Biology is designed for multi-semester biology courses for science majors. It is grounded on an evolutionary basis and includes exciting features that highlight careers in the biological sciences and everyday applications of the concepts at hand. To meet the needs of today’s instructors and students, some content has been strategically condensed while maintaining the overall scope and coverage of traditional texts for this course. Instructors can customize the book, adapting it to the approach that works best in their classroom. Biology also includes an innovative art program that incorporates critical thinking and clicker questions to help students understand—and apply—key concepts.
By the end of this section, you will be able to:Explain the relationship between genotypes and phenotypes in dominant and recessive gene systemsDevelop a Punnett square to calculate the expected proportions of genotypes and phenotypes in a monohybrid crossExplain the purpose and methods of a test crossIdentify non-Mendelian inheritance patterns such as incomplete dominance, codominance, recessive lethals, multiple alleles, and sex linkage
By the end of this section, you will be able to:Explain Mendel’s law of segregation and independent assortment in terms of genetics and the events of meiosisUse the forked-line method and the probability rules to calculate the probability of genotypes and phenotypes from multiple gene crossesExplain the effect of linkage and recombination on gamete genotypesExplain the phenotypic outcomes of epistatic effects between genes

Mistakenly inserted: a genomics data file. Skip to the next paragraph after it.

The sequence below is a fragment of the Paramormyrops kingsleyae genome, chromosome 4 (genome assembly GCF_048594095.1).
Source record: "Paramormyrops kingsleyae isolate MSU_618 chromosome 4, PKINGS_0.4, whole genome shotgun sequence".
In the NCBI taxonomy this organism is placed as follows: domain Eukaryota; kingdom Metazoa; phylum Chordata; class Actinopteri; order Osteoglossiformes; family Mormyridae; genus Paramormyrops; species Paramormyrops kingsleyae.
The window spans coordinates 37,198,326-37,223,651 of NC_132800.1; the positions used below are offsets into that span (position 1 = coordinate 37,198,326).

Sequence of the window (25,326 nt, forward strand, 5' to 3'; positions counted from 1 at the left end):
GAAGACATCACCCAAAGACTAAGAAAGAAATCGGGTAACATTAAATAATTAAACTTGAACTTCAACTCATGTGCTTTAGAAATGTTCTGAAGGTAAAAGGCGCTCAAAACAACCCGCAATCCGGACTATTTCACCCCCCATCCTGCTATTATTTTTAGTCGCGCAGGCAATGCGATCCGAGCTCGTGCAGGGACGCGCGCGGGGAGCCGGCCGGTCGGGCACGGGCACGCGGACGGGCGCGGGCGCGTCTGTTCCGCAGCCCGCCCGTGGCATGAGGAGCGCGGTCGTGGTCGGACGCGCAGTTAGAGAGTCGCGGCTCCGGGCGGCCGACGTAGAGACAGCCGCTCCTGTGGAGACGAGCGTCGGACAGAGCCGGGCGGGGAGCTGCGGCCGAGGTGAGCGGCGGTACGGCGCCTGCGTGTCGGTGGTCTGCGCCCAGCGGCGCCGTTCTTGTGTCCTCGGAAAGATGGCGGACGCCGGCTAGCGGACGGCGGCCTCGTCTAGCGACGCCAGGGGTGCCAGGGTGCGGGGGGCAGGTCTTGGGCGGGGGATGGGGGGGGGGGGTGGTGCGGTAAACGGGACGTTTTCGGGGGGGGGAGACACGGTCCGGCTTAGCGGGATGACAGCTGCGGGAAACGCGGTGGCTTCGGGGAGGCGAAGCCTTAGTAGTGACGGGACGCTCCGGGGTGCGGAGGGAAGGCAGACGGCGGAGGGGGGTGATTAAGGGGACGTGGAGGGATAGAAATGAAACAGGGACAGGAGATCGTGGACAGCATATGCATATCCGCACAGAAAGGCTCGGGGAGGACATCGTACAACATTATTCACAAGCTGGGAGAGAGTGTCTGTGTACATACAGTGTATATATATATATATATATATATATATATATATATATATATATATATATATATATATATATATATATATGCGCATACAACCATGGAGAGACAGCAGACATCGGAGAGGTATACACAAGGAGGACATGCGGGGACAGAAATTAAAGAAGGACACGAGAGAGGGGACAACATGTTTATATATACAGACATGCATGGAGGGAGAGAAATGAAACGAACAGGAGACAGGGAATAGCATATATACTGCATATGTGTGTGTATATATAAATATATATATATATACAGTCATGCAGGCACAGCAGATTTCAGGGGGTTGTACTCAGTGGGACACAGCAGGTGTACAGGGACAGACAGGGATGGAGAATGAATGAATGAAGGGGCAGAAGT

By the end of this section, you will be able to:Describe the scientific reasons for the success of Mendel’s experimental workDescribe the expected outcomes of monohybrid crosses involving dominant and recessive allelesApply the sum and product rules to calculate probabilities
The human genome project was one the most important human discoveries in the past 100 years. It creates a map of every gene in the human body. Through this lesson you will explore the history of the genome project, its applications today, and implications for your life. In addition, you will reflect on its impact on your life and determine if you think this is a positive or negative change. Based on your understanding, you will look at different perspectives with empathy to better understand how this technology impacts other people's lives.StandardsBIO.B.2.4Explain how genetic engineering has impacted the fields of medicine, forensics, and agriculture (e.g., selective breeding, gene splicing, cloning, genetically modified organisms, gene therapy).
Genetics, otherwise known as the Science of Heredity, is the study of biological information, and how this information is stored, replicated, transmitted and used by subsequent generations. The study of genetics can be sub-divided into three main areas: Transmission Genetics, Molecular Genetics, and Population Genetics. In this Introductory text, the focus is on Transmission or Classical Genetics, which deals with the basic principles of heredity and the mechanisms by which traits are passed from one generation to the next. The work of Gregor Mendel is central to Transmission Genetics; as such, there is a discussion about the pioneering work performed by him along with Mendel’s Laws, as they pertain to inheritance. Other aspects of Classical Genetics are covered, including the relationship between chromosomes and heredity, the arrangement of genes on chromosomes, and the physical mapping of genes.